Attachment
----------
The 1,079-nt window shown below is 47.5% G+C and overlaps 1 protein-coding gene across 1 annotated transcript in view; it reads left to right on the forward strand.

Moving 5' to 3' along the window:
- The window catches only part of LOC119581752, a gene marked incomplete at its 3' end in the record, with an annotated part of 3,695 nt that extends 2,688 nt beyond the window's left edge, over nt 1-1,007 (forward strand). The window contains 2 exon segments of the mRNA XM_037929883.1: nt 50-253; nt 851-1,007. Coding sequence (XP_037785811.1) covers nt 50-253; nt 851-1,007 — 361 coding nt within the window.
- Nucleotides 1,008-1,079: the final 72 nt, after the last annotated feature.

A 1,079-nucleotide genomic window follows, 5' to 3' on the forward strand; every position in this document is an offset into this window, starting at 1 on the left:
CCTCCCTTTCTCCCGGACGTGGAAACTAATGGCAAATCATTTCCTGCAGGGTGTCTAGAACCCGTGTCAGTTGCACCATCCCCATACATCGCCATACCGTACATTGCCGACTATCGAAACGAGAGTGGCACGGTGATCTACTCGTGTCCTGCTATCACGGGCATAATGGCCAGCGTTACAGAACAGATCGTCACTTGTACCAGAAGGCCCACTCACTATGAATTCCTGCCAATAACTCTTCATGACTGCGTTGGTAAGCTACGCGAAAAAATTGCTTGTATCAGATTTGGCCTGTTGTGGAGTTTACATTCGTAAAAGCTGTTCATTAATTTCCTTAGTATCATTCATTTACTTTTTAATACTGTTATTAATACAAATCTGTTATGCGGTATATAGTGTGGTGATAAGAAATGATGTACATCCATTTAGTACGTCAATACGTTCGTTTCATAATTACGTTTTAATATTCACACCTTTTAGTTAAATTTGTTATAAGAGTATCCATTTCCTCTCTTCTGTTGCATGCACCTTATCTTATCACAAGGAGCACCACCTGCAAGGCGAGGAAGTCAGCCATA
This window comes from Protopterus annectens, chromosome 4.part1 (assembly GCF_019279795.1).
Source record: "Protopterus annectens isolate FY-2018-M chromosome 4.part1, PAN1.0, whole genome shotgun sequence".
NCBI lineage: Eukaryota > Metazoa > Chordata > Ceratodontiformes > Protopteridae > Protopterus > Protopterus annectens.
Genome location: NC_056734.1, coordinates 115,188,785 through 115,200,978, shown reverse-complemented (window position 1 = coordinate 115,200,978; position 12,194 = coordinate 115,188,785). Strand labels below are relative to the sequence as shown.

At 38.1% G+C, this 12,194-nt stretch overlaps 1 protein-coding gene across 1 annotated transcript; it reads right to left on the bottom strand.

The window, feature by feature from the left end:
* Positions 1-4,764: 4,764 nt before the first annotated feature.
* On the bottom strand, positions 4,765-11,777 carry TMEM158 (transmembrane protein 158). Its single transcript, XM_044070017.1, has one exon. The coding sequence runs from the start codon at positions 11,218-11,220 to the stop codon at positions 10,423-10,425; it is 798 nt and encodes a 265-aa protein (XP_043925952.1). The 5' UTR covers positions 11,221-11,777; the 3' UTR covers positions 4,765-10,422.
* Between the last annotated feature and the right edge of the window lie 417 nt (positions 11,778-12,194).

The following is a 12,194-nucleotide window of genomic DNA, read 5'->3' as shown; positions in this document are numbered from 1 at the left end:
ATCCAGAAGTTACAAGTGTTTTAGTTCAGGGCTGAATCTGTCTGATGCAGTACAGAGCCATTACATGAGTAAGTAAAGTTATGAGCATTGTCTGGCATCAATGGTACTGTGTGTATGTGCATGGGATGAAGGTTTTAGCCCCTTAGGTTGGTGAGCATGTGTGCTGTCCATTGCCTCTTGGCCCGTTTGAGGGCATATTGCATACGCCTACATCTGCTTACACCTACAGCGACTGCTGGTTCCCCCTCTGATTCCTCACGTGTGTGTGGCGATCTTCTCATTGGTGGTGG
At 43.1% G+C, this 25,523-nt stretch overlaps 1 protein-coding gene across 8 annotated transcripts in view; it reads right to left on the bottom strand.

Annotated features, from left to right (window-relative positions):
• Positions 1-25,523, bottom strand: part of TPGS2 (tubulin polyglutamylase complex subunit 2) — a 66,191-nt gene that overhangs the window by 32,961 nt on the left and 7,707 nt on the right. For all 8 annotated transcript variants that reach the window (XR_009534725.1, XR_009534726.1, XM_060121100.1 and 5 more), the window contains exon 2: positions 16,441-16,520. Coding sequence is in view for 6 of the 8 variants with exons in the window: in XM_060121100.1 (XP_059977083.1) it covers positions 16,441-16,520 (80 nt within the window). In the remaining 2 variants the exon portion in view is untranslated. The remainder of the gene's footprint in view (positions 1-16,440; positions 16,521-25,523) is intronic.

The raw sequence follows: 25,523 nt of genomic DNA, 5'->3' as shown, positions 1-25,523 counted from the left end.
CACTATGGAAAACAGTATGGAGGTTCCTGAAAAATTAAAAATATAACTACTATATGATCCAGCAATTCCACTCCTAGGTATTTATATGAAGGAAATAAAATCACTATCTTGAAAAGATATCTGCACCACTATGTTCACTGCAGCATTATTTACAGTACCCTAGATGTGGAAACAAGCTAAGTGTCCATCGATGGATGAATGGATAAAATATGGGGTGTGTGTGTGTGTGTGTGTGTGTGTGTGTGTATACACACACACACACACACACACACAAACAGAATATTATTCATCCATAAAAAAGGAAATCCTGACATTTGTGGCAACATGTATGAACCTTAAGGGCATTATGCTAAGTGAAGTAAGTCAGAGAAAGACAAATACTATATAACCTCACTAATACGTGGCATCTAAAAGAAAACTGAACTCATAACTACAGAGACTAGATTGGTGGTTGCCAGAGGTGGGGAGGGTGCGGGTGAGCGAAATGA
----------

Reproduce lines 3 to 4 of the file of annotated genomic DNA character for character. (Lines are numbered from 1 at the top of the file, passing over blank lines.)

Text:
- The window catches only part of LOC119581752, a gene marked incomplete at its 3' end in the record, with an annotated part of 3,695 nt that extends 2,688 nt beyond the window's left edge, over nt 1-1,007 (forward strand). The window contains 2 exon segments of the mRNA XM_037929883.1: nt 50-253; nt 851-1,007. Coding sequence (XP_037785811.1) covers nt 50-253; nt 851-1,007 — 361 coding nt within the window.
- Nucleotides 1,008-1,079: the final 72 nt, after the last annotated feature.